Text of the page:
11 March 2021

Dr Simon Vincent, Director of Research, Support and Influencing at Breast Cancer Now said:

“For people with breast cancer, having certain treatments can increase their risk of contracting coronavirus, and of becoming seriously ill if they do get it, making it critical their needs are accounted for by the government’s vaccination strategy.

“Worryingly, this study suggests that people affected by cancer, including breast cancer, get little protection against the virus when they only receive a single dose of the Pfizer COVID-19 vaccine, with no vaccine boost in the following three weeks. In contrast, the study identifies that when patients received a second dose of the vaccine within three weeks, they had significantly improved immune response and protection against coronavirus.

“In light of these findings we are calling on the Joint Committee on Vaccination and Immunisation to urgently review the evidence presented in this study, and to consider adapting its strategy to ensure that people who may benefit from this approach, including those with breast cancer, receive both the first and second dose of the Pfizer COVID-19 vaccine within a three week timeframe to minimize their risk of both contracting and becoming seriously ill with coronavirus.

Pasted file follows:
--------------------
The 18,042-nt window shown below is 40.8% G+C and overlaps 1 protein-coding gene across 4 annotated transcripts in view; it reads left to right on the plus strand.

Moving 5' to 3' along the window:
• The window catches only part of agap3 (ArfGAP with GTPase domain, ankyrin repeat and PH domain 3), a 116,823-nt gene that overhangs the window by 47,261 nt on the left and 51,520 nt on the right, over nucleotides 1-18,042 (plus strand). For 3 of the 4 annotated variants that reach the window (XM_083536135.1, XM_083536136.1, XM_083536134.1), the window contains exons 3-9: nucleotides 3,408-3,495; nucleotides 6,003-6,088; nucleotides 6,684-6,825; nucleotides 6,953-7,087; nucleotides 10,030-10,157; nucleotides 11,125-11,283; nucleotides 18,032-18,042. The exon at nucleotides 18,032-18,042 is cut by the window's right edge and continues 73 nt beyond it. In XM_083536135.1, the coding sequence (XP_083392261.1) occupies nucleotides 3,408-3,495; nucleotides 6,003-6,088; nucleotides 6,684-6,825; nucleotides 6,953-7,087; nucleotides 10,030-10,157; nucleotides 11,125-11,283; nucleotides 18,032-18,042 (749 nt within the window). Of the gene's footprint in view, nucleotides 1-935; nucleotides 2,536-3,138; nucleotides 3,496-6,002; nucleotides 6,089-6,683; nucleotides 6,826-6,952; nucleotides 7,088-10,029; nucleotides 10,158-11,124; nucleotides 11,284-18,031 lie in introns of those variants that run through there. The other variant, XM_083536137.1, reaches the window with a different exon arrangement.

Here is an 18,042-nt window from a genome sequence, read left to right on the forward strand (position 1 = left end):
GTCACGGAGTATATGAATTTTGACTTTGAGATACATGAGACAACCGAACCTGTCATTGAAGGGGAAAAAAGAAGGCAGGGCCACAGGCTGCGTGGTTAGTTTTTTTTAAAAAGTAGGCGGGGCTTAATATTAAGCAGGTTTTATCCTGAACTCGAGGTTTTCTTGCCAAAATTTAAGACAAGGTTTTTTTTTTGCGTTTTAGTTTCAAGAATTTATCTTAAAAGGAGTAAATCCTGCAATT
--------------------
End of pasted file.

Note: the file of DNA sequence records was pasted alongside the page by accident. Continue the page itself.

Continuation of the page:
“Anyone with questions about their treatment should talk to their treatment team. For questions about breast cancer, anyone can speak to our expert nurses by calling our free Helpline on 0808 800 6000.”